Changes in technology, roles of line managers may mean fewer HR professionals required
By Brian Kreissl
Paradoxically, I believe HR professionals can prove their worth by essentially working themselves out of a job. That’s because a large part of an HR practitioner’s role is to build managerial capability. So, if managers are highly capable and have the tools necessary to do their jobs, HR becomes largely redundant — at least in theory.
Of course, in the real world that usually isn’t completely possible because line managers at most organizations still need coaching, advice and guidance. Managers frequently have little knowledge of things such as employment law, performance management, training and development, or the basics of how to terminate an employee. Because of that, they still need assistance from HR.
And even if some of the transactional personnel-type tasks traditionally associated with the HR function are “downsourced” to line managers through technology or other methods, managers still frequently require assistance in handling those types of tasks. In other words, other than in the smallest organizations, it’s unrealistic to expect line managers to do it all on their own.
It’s also important to remember HR needs to provide much of the framework and consistency around effective people management in the form of HR policies, practices and programs. And there’s also the important employee advisory role many HR practitioners play (although HR exists primarily to serve the needs of the employer, not employees).
In spite of these realities, however, there is now more of a focus on equipping managers to be effective supervisors and leaders. That’s true not only at organizations but as part of academic programs in business and management.
Business schools now recognize it isn’t sufficient to train future executives by teaching them solely about technical aspects of business administration such as finance, accounting, marketing and business strategy without teaching them about the “softer” side of management and equipping them to be effective leaders. This trend can probably be at least partially attributed to the writings of McGill University business professor Henry Mintzberg — especially his groundbreaking book Managers Not MBAs.
Fewer HR professionals needed
This has important implications for HR.
Because managers and business leaders are becoming more savvy when it comes to people management, and are increasingly taking on more HR responsibilities — after all, there is a lot of truth to the cliché that to some extent every manager is an HR manager — we will probably need fewer HR professionals in the future.
I also believe cost-cutting, downsizing and outsourcing are resulting in organizations more or less permanently adopting a “lean and mean” orientation towards their HR departments. We are already seeing evidence of this with so many HR professionals being out of work and many new entrants into the HR profession having a difficult time securing meaningful employment in their field.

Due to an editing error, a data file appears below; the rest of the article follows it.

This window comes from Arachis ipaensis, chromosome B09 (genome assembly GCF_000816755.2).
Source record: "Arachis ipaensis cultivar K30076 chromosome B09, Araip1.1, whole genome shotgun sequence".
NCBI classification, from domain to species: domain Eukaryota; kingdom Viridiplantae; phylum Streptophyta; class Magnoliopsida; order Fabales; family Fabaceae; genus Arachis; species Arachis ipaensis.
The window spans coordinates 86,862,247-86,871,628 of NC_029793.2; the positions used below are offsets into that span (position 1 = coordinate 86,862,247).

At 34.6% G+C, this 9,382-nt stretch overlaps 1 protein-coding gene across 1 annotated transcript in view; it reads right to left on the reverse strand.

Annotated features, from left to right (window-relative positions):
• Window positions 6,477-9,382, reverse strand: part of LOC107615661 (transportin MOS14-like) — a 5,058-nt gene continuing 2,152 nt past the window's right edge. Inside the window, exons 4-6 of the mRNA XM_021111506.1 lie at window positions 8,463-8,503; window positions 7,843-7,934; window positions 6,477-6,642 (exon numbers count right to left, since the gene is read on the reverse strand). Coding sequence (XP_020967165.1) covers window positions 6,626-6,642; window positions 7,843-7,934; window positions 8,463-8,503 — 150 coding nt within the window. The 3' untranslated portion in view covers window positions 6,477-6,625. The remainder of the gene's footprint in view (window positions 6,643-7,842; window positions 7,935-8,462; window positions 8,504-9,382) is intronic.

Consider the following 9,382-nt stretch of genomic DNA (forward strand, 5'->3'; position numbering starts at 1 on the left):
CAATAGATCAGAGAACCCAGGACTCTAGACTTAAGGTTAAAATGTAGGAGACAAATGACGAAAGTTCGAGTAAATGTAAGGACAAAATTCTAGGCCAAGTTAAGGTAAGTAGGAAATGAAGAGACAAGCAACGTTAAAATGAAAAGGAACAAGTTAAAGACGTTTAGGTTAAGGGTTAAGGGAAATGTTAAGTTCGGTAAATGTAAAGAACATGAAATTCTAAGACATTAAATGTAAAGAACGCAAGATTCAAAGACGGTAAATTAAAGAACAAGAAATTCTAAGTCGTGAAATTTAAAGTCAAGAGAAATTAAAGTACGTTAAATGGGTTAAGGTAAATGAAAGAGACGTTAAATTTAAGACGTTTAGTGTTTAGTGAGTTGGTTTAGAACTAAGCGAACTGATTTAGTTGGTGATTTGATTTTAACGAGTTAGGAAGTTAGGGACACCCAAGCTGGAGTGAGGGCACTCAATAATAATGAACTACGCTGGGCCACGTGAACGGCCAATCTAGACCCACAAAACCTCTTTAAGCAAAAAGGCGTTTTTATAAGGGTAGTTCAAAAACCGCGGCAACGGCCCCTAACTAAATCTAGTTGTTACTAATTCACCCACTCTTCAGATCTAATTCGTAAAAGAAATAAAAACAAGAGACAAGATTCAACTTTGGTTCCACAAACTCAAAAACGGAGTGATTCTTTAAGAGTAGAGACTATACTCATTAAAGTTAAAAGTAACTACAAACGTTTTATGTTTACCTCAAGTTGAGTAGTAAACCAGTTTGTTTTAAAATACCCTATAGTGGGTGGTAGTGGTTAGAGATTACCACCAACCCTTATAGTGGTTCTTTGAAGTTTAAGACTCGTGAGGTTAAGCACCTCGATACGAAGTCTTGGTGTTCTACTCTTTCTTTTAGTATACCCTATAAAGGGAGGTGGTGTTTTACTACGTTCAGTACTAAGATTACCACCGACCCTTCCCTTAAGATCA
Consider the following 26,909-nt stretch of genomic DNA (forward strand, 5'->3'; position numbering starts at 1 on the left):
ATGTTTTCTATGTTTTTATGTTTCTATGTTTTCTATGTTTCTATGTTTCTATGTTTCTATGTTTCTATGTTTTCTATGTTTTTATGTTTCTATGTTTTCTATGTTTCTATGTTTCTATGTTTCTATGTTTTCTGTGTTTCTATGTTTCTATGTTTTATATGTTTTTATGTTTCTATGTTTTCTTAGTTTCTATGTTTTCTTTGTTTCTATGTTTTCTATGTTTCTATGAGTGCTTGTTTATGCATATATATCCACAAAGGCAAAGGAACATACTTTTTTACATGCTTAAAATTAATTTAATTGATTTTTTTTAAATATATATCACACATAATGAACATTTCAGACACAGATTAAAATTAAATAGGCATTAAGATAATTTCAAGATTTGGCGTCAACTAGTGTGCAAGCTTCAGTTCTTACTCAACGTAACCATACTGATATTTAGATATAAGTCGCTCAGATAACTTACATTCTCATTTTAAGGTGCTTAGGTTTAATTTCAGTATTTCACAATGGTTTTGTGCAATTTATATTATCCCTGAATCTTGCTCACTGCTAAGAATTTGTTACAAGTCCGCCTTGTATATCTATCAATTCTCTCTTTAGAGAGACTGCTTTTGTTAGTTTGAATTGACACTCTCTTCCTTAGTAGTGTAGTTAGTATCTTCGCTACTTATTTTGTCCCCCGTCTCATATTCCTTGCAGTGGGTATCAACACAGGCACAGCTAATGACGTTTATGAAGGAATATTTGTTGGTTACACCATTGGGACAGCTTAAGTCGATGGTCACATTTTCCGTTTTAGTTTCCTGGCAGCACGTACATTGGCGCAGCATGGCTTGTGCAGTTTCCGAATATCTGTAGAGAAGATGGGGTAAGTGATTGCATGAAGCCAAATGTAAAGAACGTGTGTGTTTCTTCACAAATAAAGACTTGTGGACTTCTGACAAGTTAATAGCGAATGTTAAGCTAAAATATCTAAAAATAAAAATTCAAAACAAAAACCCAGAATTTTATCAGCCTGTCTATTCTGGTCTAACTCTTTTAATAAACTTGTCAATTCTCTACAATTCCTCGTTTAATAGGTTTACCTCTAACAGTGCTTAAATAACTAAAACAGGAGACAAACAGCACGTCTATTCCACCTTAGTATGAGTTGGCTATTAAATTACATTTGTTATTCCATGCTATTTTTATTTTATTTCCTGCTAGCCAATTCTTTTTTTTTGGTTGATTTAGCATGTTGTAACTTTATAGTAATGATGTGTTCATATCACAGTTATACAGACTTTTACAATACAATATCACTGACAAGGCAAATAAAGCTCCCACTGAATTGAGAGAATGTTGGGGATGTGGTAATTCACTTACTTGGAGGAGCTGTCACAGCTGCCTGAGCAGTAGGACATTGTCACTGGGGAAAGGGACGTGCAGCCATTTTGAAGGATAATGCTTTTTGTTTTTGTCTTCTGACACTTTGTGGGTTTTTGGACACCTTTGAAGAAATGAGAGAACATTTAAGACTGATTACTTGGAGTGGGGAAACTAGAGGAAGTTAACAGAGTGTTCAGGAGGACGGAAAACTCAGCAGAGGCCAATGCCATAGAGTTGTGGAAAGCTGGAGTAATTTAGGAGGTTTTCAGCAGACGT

In the future, those who do remain in HR will increasingly need to operate at more senior and strategic levels. In other words, there will still be roles for highly talented and capable HR professionals to contribute at the most strategic levels.
There will still be quite a lot of transactional work to do too, but much of that will be completed by outsourcing providers or line managers, largely through the use of technology. Because of this, HR is in danger of becoming a profession consisting largely of “haves” and “have-nots.” Therefore, the advice becomes “be strategic or perish.”
Advice for HR professionals
Yet all isn’t doom and gloom. There are several growth areas in HR that individual practitioners should be aware of, as well as specific skills they should look at acquiring in order to make them more marketable.
Some of the skills I believe are going to be increasingly in demand include organizational design and development, alternative dispute resolution, employment law, HR project and program management, total rewards management, performance management, talent management, employer branding and social media. I also believe HR professionals should increase their knowledge of topics related to management and leadership so HR can truly become a centre of excellence for people management at organizations.
Even if HR practitioners need to reinvent themselves, that type of knowledge and experience would be beneficial for a career as a line manager or some new hybrid type of role combining both HR and line management responsibilities. Therefore, it will also be important for HR to acquire more industry and business knowledge — either to function at a more strategic level within HR or to successfully transition to a role in the line.
Brian Kreissl is the managing editor of Consult Carswell. He can be reached at firstname.lastname@example.org. For more information, visit www.consultcarswell.com.